The only way to be sure
In a previous post, I argued that unlike reservation (which allows a lieutenant governor to submit a provincial bill to the federal government for approval before granting royal assent), the federal power of disallowance (which allows the federal government to annul a provincial law within one year of the bill receiving royal assent) is not forbidden by convention. Briefly stated, the argument was as follows:
1. If disallowance was forbidden by convention in 1992, it would have been struck from the constitution in the Charlottetown Accord.
2. The Charlottetown Accord did not strike disallowance from the constitution.*
3. Disallowance was not forbidden by convention in 1992. (from 1 & 2)
4. Nothing has happened between 1992 and 2018 to indicate that a new convention has been created that would forbid the power of disallowance from being exercised.
5. There is currently no convention forbidding disallowance. (from 3 & 4)
My purpose in making this argument was simply to point out that a bit of conventional wisdom (no pun intended) on a relatively obscure part of the constitution might be mistaken. Even if convention permits disallowance, it seems as though currently prevailing political attitudes do not. Those attitudes might change in the future, just as they have in the past. But for the foreseeable future, I argued, it seems very likely that the power of disallowance will be kept behind glass.
I’ve changed my mind. The federal government should break the glass right now and declare that it will disallow any provincial law that uses the notwithstanding clause.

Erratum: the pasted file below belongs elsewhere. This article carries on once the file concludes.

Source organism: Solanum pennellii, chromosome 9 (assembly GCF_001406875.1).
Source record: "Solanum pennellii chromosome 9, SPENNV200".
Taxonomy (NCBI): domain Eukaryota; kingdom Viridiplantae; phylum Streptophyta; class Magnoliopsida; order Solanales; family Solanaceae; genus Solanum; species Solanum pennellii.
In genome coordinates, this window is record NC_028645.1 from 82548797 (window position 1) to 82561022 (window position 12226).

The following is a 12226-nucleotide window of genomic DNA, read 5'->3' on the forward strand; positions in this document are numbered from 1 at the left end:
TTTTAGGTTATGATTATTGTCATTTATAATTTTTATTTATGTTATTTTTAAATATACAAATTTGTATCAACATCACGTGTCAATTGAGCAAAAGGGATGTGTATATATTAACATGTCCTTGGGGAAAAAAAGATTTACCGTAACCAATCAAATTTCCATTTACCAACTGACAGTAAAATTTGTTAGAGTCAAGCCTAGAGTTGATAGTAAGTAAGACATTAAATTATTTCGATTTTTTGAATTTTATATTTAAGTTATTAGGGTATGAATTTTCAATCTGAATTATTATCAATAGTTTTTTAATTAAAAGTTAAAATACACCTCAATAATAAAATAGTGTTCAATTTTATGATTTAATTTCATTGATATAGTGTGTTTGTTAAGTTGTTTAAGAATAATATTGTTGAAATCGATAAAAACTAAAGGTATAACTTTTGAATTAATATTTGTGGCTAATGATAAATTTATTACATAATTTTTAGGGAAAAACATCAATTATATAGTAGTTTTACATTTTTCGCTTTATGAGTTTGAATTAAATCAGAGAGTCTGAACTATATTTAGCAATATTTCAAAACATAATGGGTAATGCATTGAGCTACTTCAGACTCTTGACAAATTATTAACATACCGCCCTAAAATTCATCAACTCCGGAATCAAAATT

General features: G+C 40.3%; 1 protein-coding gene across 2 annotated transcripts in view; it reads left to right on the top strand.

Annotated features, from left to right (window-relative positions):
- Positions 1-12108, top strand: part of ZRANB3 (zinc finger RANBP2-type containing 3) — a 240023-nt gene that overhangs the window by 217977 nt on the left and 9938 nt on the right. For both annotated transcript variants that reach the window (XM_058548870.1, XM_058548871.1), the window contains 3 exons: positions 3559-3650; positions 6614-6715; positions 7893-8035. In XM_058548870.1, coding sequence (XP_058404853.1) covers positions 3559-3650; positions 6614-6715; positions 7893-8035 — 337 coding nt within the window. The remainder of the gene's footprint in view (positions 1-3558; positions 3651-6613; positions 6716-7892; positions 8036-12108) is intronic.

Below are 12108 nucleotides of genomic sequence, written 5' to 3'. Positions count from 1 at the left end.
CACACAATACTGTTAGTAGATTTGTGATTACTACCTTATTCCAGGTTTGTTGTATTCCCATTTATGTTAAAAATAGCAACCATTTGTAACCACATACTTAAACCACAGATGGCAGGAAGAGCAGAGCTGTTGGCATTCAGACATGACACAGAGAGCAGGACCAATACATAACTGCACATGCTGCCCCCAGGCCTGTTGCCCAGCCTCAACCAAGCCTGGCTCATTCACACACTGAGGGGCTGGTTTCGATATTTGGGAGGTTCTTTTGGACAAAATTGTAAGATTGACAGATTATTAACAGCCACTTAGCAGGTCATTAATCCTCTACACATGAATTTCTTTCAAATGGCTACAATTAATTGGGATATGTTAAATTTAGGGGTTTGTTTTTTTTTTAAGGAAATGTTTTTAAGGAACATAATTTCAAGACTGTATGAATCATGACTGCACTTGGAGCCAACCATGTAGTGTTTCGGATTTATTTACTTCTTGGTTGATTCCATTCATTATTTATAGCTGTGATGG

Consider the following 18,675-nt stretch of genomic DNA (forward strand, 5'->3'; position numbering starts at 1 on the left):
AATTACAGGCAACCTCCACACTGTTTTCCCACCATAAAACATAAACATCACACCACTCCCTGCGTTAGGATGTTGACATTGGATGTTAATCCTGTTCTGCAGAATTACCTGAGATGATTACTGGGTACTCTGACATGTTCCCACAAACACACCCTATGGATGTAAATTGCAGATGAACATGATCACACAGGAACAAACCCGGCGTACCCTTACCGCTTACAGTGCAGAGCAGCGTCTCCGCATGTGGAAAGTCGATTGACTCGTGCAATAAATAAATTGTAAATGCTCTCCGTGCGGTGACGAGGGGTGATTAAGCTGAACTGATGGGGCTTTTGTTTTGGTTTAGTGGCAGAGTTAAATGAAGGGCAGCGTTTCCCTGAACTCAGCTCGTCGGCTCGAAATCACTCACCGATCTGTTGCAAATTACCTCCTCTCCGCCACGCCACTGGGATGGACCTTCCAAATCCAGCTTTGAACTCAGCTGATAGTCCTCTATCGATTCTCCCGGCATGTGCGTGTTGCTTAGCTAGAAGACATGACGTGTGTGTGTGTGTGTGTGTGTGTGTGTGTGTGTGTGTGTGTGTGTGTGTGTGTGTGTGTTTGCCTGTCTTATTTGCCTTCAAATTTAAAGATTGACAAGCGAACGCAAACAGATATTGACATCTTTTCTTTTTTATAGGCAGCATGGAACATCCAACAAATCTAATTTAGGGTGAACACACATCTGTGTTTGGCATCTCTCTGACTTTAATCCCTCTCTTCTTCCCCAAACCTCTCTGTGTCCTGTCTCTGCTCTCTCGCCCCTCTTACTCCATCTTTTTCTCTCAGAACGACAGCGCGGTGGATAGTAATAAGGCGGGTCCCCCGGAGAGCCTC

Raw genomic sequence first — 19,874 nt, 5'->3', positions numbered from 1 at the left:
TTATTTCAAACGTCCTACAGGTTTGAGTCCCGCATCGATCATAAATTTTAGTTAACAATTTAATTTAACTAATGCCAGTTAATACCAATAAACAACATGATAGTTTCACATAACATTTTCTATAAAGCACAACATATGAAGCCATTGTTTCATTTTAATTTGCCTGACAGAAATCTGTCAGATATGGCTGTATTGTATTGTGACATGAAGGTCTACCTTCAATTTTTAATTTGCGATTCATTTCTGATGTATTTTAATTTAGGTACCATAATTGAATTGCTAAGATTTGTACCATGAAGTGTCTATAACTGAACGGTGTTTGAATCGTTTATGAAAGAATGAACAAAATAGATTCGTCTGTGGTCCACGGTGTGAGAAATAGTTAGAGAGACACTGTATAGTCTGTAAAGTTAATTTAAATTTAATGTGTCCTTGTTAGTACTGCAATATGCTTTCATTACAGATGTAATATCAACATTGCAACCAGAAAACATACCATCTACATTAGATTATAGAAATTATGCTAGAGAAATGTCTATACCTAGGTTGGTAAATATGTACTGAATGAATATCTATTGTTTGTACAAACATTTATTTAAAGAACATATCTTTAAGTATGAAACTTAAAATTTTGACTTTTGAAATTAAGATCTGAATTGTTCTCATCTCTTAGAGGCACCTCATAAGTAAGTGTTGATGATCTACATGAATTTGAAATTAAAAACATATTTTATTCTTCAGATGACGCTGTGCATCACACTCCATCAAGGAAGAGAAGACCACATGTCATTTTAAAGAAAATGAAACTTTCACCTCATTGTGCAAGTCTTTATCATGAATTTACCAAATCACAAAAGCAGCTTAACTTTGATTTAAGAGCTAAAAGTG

Following elections in Ontario and Quebec, most Canadians live under provincial governments that are prepared to use the notwithstanding clause to override constitutionally protected rights and freedoms. While it’s true that the notwithstanding clause is as much a part of the constitution as the rights and freedoms it is used to override, many Canadians have assumed that it too is to be kept behind glass. If the notwithstanding clause is to be used at all, it is certainly not to be used frivolously. The actions of the Ford and Legault governments, however, show that governments are in fact prepared to use the notwithstanding clause frivolously. To the extent that support for the notwithstanding clause remaining on the books was conditional on the understanding that it would only be used with care, that support should now be withdrawn, and any use of the notwithstanding clause should be vigorously opposed.
One way to oppose the use of the notwithstanding clause would be to withdraw one’s support from politicians that use the notwithstanding clause, and transfer one’s support to politicians that also oppose its use. Another way would be to amend the constitution so as to take this tool out of the government toolbox altogether. Unfortunately, neither of these options can deliver relief in the short term. To deliver relief in the short term, the federal government should adopt a uniform policy of disallowing any law incorporating the notwithstanding clause.
Saying that the notwithstanding clause ought to be repealed is equivalent to saying that it ought never to be used. If the notwithstanding clause ought never to be used, then there is no reason to tolerate its use at any time. Disallowance gives the federal government the ability to prevent the notwithstanding clause’s use. So if the notwithstanding clause ought to be repealed, then any use of the notwithstanding clause should be disallowed while we work towards striking it from the constitution altogether.
*Updated on November 28 2018: To clarify, the Charlottetown Accord would have removed mention of disallowance from the constitution. But the text it substituted for the provisions on disallowance provided for a de facto attenuated form of disallowance: the governor-general (acting on advice of the prime minister) could direct a lieutenant governor to withhold assent from a bill, thus preventing it from becoming law.